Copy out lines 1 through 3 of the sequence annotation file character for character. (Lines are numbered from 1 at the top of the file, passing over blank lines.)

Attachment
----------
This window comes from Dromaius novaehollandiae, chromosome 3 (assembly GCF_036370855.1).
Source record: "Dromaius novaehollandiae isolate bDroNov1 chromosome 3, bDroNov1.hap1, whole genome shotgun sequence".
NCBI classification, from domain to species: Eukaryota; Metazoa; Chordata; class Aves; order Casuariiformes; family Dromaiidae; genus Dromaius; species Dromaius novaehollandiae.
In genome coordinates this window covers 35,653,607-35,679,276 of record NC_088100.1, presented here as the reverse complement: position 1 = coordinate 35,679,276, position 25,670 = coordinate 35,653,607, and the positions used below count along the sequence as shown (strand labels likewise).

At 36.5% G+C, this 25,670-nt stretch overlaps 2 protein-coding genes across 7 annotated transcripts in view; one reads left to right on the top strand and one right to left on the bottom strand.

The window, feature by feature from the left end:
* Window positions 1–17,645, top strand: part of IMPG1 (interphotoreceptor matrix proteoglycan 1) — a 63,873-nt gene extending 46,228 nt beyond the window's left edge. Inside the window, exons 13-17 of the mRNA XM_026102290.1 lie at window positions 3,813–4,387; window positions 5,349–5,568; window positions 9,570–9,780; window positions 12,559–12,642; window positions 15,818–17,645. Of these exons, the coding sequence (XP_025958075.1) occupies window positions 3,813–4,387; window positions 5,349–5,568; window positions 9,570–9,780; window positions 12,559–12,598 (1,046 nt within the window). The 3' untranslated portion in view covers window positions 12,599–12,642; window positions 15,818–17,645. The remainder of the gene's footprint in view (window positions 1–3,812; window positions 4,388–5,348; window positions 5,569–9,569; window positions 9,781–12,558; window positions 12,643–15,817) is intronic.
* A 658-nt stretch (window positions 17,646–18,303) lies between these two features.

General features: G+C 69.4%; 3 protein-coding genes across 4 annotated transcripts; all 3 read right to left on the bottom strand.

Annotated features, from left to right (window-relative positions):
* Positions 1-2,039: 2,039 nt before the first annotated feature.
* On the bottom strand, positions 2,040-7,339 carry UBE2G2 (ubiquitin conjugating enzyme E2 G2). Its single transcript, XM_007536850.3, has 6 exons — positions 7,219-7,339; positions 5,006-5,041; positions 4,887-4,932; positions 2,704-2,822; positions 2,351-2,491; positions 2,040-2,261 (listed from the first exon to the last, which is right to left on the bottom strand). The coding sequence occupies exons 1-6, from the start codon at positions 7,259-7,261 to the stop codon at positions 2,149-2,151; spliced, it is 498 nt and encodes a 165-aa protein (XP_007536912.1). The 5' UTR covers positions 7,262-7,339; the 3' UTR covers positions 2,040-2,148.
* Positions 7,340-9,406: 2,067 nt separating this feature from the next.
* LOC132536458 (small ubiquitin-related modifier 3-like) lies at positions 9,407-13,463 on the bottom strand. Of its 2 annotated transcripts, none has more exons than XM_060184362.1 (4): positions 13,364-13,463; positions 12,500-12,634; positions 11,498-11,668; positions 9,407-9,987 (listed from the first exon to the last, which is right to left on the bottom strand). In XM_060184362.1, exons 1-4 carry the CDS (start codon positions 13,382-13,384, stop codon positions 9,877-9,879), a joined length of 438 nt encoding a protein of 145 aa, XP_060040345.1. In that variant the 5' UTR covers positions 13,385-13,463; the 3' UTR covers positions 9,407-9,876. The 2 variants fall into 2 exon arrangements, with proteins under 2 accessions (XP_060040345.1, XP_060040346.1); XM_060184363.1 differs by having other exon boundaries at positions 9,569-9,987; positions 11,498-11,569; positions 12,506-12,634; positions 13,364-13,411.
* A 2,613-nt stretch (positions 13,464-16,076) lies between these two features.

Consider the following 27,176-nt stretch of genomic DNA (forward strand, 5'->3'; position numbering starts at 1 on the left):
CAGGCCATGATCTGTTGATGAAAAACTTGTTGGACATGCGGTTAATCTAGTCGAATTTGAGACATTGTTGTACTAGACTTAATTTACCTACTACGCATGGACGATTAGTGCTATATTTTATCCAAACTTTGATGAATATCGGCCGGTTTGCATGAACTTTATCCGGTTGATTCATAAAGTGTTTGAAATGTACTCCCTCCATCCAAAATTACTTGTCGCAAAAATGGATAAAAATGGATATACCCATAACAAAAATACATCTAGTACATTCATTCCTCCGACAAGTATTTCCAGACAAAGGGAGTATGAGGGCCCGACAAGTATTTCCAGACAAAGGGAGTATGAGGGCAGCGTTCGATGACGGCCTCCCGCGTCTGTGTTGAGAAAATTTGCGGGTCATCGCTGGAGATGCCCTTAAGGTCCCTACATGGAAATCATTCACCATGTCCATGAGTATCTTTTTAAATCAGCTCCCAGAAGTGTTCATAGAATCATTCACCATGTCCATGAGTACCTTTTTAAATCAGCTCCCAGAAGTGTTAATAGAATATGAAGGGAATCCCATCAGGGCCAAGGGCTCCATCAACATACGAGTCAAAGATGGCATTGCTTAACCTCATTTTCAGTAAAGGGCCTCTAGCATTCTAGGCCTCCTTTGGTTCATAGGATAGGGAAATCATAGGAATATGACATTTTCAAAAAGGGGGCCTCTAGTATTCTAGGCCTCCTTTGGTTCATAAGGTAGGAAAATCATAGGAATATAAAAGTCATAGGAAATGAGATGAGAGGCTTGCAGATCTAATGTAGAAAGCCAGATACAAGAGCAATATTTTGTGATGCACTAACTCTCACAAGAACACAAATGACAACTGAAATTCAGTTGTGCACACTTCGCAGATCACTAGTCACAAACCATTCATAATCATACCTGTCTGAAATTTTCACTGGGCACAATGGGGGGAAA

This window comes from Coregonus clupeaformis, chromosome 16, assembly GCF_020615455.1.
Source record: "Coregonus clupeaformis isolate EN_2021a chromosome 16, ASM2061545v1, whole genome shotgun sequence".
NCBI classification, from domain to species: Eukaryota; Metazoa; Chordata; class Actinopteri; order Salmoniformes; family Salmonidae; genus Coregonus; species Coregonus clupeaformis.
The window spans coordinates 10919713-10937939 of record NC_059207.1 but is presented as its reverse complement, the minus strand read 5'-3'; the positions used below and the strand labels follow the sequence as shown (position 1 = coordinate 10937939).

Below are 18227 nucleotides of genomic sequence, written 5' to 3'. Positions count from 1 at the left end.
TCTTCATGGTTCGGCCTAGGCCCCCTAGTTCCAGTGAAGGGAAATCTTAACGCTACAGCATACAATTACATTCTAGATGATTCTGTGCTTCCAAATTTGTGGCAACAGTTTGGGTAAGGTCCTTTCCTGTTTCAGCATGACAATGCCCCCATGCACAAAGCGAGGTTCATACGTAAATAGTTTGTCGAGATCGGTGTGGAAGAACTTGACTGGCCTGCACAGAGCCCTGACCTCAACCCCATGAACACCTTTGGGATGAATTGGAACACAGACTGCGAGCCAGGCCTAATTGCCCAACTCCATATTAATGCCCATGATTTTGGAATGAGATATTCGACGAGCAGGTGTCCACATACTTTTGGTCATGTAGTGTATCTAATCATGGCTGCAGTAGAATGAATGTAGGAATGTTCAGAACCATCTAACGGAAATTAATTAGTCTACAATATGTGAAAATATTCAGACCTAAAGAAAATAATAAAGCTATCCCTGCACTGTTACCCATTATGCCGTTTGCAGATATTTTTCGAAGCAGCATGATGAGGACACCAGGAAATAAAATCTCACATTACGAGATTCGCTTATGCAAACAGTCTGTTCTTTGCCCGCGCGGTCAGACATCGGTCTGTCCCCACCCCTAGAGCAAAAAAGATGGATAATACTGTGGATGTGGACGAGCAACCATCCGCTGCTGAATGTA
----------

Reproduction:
This window comes from Dromaius novaehollandiae, chromosome 3 (assembly GCF_036370855.1).
Source record: "Dromaius novaehollandiae isolate bDroNov1 chromosome 3, bDroNov1.hap1, whole genome shotgun sequence".
NCBI classification, from domain to species: Eukaryota; Metazoa; Chordata; class Aves; order Casuariiformes; family Dromaiidae; genus Dromaius; species Dromaius novaehollandiae.